Sep 19, 2018

As a business owner, you should know that branding is everything.

Or, to put it another way, you’re nothing without branding. At least not long-term, that is.

For e-commerce stores today, it’s easy to overlook the importance of creating a solid and recognizable brand. With Amazon the go-to destination of choice for most retailers today, it’s simple enough to head over to this platform and set up shop, without giving a second thought to things that were once considered a cornerstone of business success –your business plan, your systems, or your brand.

But while it’s true that you may have a short-term steady stream of income coming in from your Amazon account –or the platform of your choice, without a long-term strategy in place, and the staying power of a good brand, it’s unlikely that you’ll be around for long.

Now, this isn’t to say that you should steer clear of Amazon.

In terms of traffic and audience size, Amazon is the place to be. At last count, Amazon had 310 million active customers –and counting, with over half of all Americans now heading to the platform to begin their product searches, even opting for Amazon over Google.

So in today’s day and age where you can set up shop on Amazon and have customers flock to you, why does branding matter?

Simple: staying power. Without a brand, you won’t be recognized and you won’t be remembered. And without a reason to return to your company, your customers will go somewhere else. This means that as long as you’re depending on Amazon as your sole source of customers, you’ll only have one factor that you can compete on, price. On Amazon, the cheapest item is the winner of the game; the one more likely to secure the Buy Box and most often, the customer.

Additionally, when you’re an Amazon seller, you’ll have little to no information on who your customers are. This platform considers the customers to be Amazon’s customers, not yours. So you won’t be able to communicate with them as a seller –and because of this, you’ll have a hard time growing your customer base.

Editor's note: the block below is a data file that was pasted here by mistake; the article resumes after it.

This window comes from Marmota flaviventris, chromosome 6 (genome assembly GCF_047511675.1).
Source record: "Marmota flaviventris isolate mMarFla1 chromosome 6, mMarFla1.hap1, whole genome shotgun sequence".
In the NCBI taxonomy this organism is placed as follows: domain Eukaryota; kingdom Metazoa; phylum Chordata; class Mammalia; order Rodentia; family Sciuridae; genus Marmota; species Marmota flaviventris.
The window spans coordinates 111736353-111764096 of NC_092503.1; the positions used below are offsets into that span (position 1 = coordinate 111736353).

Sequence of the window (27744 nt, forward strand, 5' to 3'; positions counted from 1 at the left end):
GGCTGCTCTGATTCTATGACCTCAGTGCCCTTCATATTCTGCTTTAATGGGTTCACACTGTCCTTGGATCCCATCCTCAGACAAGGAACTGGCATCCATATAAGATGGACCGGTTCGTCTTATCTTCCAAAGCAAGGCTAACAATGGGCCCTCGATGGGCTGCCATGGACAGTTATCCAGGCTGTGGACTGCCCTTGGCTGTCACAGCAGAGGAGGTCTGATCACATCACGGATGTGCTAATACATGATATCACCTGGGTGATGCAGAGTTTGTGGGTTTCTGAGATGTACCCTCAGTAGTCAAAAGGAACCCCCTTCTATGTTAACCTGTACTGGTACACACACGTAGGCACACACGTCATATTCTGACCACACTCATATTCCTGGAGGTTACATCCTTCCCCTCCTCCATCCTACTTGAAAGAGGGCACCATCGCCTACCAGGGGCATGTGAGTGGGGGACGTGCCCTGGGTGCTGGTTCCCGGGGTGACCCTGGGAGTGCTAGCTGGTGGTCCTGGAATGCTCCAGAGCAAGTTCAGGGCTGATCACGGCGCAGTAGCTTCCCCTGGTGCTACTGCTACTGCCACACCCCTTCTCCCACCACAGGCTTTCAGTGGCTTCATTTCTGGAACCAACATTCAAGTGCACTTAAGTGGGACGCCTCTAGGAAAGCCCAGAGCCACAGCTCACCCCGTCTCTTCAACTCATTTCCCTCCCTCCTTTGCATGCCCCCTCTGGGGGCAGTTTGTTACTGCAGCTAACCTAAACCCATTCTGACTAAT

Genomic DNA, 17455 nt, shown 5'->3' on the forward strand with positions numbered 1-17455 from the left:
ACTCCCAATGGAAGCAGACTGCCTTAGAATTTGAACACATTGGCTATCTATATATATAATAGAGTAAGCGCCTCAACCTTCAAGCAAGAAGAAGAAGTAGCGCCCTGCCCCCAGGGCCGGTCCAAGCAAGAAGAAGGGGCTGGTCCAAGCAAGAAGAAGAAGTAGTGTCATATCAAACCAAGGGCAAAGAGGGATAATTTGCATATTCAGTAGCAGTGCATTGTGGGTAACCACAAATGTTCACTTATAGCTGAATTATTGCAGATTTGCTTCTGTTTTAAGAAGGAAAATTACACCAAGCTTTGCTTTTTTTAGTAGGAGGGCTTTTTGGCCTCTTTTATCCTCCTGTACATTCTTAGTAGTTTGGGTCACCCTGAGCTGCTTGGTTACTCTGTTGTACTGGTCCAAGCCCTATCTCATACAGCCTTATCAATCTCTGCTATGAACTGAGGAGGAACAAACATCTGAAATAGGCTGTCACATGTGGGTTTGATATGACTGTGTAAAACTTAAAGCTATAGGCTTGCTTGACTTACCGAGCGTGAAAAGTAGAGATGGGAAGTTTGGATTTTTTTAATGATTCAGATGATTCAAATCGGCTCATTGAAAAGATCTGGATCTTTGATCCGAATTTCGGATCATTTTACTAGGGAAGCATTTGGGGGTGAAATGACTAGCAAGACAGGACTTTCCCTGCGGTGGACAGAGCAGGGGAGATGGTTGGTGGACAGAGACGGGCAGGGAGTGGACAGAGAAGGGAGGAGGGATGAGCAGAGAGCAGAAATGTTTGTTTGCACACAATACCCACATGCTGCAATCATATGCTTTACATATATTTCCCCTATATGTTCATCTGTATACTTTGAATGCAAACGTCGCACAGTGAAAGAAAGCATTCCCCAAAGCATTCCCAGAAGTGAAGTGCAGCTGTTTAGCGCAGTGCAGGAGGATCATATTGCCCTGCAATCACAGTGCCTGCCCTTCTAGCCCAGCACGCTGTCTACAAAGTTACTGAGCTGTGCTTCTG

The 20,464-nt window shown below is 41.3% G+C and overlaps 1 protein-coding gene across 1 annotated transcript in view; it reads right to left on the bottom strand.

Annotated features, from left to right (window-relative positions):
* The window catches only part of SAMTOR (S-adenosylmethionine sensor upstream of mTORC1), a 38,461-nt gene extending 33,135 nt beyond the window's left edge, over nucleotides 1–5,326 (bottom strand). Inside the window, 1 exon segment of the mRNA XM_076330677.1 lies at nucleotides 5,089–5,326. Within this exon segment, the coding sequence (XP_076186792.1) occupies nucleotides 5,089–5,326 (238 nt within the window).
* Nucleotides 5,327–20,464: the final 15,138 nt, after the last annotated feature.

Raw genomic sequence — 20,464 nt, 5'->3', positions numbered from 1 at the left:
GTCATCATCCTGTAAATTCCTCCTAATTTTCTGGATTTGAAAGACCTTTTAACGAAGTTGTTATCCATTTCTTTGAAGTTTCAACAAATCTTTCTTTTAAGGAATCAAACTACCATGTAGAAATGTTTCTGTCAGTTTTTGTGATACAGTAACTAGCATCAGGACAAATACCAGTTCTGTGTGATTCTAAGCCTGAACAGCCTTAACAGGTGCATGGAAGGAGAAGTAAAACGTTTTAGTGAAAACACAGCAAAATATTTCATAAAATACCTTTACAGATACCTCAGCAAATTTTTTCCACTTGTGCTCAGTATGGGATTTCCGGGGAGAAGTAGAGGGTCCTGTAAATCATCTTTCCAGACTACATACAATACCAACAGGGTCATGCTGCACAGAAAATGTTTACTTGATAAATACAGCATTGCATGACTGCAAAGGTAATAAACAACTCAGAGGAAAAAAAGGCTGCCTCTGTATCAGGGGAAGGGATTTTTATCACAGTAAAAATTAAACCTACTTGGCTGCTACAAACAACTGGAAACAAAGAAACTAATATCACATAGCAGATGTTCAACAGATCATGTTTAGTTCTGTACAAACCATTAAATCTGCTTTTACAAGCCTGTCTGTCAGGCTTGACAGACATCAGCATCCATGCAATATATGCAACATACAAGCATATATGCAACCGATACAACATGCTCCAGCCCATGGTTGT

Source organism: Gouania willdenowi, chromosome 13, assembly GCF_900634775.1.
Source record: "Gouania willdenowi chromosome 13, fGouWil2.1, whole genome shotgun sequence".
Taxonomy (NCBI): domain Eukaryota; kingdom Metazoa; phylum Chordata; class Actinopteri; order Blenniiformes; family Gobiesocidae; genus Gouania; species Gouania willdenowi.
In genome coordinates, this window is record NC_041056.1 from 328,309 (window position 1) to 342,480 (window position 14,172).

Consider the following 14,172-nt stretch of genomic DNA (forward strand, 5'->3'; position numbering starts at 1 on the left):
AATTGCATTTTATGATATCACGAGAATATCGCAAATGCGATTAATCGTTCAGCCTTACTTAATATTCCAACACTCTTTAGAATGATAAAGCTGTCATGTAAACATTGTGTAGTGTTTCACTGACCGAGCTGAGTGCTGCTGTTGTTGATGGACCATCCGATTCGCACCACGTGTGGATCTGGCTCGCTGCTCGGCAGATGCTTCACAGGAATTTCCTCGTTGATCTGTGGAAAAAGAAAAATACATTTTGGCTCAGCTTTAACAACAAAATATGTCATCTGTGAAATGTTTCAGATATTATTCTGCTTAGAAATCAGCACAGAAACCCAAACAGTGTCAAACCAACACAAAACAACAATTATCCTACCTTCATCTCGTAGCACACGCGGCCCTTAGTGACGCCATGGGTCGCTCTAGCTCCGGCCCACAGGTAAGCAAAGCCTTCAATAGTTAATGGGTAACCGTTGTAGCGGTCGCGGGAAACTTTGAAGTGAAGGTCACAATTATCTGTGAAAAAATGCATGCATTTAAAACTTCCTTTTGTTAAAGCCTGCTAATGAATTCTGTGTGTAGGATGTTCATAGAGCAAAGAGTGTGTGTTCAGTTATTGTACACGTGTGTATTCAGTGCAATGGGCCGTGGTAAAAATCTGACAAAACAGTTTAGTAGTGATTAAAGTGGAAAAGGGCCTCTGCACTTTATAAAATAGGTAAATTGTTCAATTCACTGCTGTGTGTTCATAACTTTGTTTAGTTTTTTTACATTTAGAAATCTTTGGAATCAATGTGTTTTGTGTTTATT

So what’s an e-commerce store to do? What should you focus on: cash flow, or branding?

My recommendation: both!

If you’re in it for the long haul, your goal should be to diversify your channels and working to grow a solid brand, while also investing in growing a relationship with your customers.

With this in mind, let’s delve a bit deeper into the issue of cash flow versus branding –and see why as an e-commerce store today, you desperately need both in order to survive.

Why Branding Matters

When it comes to branding, there’s a lot more to it than a cool logo or some nifty color scheme.

At its core, branding is your customers’ perception of you. What they think of you –and where your company ranks in their mind when they need the products or services that you offer.

“Simply put, a brand isn’t just who we are, it’s who we want to become,” says Jeremiah Smith. “A brand is a goal on the horizon. If running a business is sailing a boat on uncharted waters then defining a brand is choosing a rich and abundant port to end your journey.”

Bearing this in mind, let’s look at some benefits of a strong brand:

  • It builds customer recognition
  • It gives you a competitive edge
  • It allows you to bring new products to market more easily
  • It enables you to benefit from customer loyalty
  • It can boost your credibility
  • It encourages repeat purchases
  • It enables customers to talk about you (Since they’ll be able to articulate WHO they’re talking about)
  • It generates new customers
  • It builds financial value (Both for your products, and the company itself)

At the end of the day, successful branding isn’t just about getting your target audience to select you over the competition, although that is certainly one benefit, it’s also about long-term staying power, and your ability to position yourself as the de facto provider of products in your niche.

So while cash flow is important, and an essential part of staying in business, branding is equally important, from a long-term perspective.

Let’s take a look at two scenarios now, to show you what I mean.

Alex had discovered a great product, one that was trending and in-demand. He promptly set up an Amazon seller’s account and once he got the product listed, it started selling like hotcakes. He couldn’t keep it in stock. Since his product was such a hit, he didn’t think it was important to worry about branding, or building his own storefront. Instead, he focused all of his attention on order fulfillment. He had a great source of cash flow, and revenue was rolling in early on. One day, though, Alex noticed that his product wasn’t selling that well. His sales were down 80%. After doing some sleuthing, he discovered that other Amazon sellers were now selling the same product that he was, only cheaper. Since Alex had already purchased this product, he knew that he had to keep selling it at that price point in order to make a profit. Sadly, though, it just wasn’t selling.